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Original Research ARTICLE Provisionally accepted The full-text will be published soon. Notify me

Front. Microbiol. | doi: 10.3389/fmicb.2019.02397

Species-specific differences in the microbiomes and organic exudates of crustose coralline algae influence bacterioplankton communities

  • 1Center for Microbial Oceanography, University of Hawaii at Manoa, United States
  • 2San Diego State University Research Foundation, United States
  • 3Hawaii Institute of Marine Biology, University of Hawaii at Manoa, United States
  • 4California Academy of Sciences, United States
  • 5UCSB Marine Science Institute, University of California Santa Barbara, United States

Crustose coralline algae (CCA) have been shown to play a significant role in the settlement of coral larvae through either the production of chemical or the facilitation of specific microbial communities. However, recently it has been shown that some species of CCA inhibit this settlement. Moreover, it is largely unknown how the dissolved organic matter (DOM) exudates differ between CCA species and what bacterioplankton communities these exudates facilitate. We conducted single-day exudation experiments on two species of CCA, one which facilitates and one which inhibits coral larval settlement to contrast DOM production and this drives the microbial communities of both the tissue microbiome and bacterioplankton. We collected exudates from Hydrolithon reinboldii and Porolithon onkodes in both filter-sterilized seawater and unfiltered seawater. Our results demonstrate that both species produce equivalent quantities of dissolved organic carbon which differ in composition and facilitate distinct microbial communities. P. onkodes exudates facilitate more OTUs which are more correlated with coral disease, whereas H. reinboldii facilitated OTUs which have been shown to produce antimicrobial compounds. Our results begin to parse the differences in DOM exudation between CCA species and their potential to influence coral larval settlement.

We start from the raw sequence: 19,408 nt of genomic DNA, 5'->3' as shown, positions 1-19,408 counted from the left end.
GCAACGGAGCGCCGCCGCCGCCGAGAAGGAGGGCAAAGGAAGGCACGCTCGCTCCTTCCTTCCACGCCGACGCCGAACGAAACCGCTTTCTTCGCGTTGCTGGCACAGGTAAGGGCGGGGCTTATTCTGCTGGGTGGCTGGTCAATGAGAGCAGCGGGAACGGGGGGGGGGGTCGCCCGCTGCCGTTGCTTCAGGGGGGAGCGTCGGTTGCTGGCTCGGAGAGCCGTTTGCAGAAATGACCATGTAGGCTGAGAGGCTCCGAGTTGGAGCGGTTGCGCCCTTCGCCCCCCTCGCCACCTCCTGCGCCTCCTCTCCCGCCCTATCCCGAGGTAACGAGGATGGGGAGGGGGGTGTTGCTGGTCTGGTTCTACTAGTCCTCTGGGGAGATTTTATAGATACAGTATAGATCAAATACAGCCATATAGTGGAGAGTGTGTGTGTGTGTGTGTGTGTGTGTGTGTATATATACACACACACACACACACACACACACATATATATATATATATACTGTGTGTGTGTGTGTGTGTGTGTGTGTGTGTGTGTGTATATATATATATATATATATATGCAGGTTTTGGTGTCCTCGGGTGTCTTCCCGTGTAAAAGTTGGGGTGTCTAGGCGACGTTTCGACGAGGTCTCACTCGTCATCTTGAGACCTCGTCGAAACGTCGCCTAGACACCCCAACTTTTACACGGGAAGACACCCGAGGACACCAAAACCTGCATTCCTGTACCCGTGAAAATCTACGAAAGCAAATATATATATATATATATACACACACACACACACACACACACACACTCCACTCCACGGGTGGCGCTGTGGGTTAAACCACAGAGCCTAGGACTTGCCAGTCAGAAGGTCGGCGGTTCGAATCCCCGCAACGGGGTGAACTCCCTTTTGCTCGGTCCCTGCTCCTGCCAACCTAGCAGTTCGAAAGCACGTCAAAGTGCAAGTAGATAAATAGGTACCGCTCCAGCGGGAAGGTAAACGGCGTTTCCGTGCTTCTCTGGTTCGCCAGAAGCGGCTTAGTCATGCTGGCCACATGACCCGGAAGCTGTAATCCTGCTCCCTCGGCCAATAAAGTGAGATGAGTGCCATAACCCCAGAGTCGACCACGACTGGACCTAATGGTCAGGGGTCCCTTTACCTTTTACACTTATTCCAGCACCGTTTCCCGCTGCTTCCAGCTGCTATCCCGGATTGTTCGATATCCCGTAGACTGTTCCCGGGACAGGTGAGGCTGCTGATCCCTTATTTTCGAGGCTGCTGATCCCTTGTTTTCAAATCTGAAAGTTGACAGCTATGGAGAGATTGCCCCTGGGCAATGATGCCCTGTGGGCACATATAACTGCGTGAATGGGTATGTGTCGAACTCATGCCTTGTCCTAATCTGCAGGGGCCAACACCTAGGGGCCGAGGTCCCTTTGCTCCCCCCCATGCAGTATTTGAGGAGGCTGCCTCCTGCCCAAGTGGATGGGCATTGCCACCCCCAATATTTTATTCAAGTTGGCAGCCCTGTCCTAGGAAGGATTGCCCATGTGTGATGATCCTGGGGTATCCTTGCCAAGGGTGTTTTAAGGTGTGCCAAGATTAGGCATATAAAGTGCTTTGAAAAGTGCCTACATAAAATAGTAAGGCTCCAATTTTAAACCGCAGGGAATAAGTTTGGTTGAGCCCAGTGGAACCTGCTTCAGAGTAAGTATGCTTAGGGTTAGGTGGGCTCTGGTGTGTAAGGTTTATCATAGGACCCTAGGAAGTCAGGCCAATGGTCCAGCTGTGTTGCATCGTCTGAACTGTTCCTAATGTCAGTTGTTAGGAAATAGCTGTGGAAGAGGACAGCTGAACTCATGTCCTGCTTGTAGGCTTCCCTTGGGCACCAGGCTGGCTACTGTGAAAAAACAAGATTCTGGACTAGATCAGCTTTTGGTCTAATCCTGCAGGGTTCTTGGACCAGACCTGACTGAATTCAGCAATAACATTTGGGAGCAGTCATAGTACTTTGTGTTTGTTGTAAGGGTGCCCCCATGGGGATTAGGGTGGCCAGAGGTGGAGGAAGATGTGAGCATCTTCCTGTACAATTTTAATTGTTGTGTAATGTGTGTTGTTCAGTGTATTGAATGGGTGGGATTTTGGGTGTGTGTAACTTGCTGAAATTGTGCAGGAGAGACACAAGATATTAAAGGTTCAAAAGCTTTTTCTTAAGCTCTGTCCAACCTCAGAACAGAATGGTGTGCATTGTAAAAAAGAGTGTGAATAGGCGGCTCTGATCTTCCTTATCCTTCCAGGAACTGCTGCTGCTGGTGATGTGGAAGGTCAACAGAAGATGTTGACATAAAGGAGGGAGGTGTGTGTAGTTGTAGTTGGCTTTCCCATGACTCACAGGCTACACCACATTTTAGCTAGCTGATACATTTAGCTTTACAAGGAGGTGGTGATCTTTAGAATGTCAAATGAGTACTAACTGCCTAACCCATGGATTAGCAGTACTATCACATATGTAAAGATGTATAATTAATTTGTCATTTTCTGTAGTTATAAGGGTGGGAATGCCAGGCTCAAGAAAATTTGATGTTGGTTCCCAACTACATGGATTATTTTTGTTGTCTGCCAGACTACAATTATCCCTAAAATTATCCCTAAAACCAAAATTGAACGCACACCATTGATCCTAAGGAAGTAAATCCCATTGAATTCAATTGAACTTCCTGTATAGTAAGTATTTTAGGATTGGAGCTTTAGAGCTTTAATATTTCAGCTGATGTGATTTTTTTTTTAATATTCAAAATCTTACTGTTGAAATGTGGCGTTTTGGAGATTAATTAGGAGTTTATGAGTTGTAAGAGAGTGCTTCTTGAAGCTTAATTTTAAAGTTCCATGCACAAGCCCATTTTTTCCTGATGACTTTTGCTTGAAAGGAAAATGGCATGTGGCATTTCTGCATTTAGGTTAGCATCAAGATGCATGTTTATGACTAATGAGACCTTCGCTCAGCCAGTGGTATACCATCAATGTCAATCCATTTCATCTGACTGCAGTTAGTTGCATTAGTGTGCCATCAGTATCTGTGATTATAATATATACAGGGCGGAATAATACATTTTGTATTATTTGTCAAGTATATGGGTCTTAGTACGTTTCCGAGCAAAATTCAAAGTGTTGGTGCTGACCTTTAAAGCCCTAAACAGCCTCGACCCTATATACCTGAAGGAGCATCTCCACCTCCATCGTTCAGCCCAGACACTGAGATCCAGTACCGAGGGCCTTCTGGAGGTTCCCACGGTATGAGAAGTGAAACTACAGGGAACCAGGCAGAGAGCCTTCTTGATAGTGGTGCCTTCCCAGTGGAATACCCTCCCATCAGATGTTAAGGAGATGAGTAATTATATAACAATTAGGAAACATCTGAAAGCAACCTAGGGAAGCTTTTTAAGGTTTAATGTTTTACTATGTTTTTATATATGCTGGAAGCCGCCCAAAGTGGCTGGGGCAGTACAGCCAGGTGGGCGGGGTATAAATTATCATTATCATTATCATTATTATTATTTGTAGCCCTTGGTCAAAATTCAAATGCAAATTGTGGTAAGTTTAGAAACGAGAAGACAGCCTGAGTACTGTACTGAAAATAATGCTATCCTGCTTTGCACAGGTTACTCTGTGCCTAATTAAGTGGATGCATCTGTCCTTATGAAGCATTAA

Keywords: Crustose coralline algae (CCA), Dissolved organic matter (DOM), Marine microbial ecology, Marco-algae, microbiome, coral reef ecology, 16S rRNA gene amplicon sequencing

Received: 14 Jun 2019; Accepted: 03 Oct 2019.

Copyright: © 2019 Quinlan, Ritson-Williams, Carroll, Carlson and Nelson. This is an open-access article distributed under the terms of the Creative Commons Attribution License (CC BY). The use, distribution or reproduction in other forums is permitted, provided the original author(s) and the copyright owner(s) are credited and that the original publication in this journal is cited, in accordance with accepted academic practice. No use, distribution or reproduction is permitted which does not comply with these terms.

* Correspondence: Mx. Zachary A. Quinlan, Center for Microbial Oceanography, University of Hawaii at Manoa, Honolulu, 96822, Hawaii, United States,